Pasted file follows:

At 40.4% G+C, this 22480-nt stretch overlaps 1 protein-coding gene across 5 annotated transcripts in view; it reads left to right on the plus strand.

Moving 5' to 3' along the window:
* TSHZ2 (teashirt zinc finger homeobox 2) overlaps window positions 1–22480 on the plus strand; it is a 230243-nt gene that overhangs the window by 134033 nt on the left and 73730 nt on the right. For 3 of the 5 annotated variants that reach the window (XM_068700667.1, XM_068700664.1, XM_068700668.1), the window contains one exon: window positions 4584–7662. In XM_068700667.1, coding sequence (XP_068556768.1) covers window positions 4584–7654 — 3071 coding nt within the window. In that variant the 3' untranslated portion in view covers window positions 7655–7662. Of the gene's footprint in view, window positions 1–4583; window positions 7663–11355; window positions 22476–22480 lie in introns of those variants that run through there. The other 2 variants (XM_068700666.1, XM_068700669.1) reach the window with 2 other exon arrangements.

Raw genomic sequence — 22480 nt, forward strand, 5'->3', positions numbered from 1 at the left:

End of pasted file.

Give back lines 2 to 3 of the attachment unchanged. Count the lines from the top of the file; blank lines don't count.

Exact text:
Moving 5' to 3' along the window:
* TSHZ2 (teashirt zinc finger homeobox 2) overlaps window positions 1–22480 on the plus strand; it is a 230243-nt gene that overhangs the window by 134033 nt on the left and 73730 nt on the right. For 3 of the 5 annotated variants that reach the window (XM_068700667.1, XM_068700664.1, XM_068700668.1), the window contains one exon: window positions 4584–7662. In XM_068700667.1, coding sequence (XP_068556768.1) covers window positions 4584–7654 — 3071 coding nt within the window. In that variant the 3' untranslated portion in view covers window positions 7655–7662. Of the gene's footprint in view, window positions 1–4583; window positions 7663–11355; window positions 22476–22480 lie in introns of those variants that run through there. The other 2 variants (XM_068700666.1, XM_068700669.1) reach the window with 2 other exon arrangements.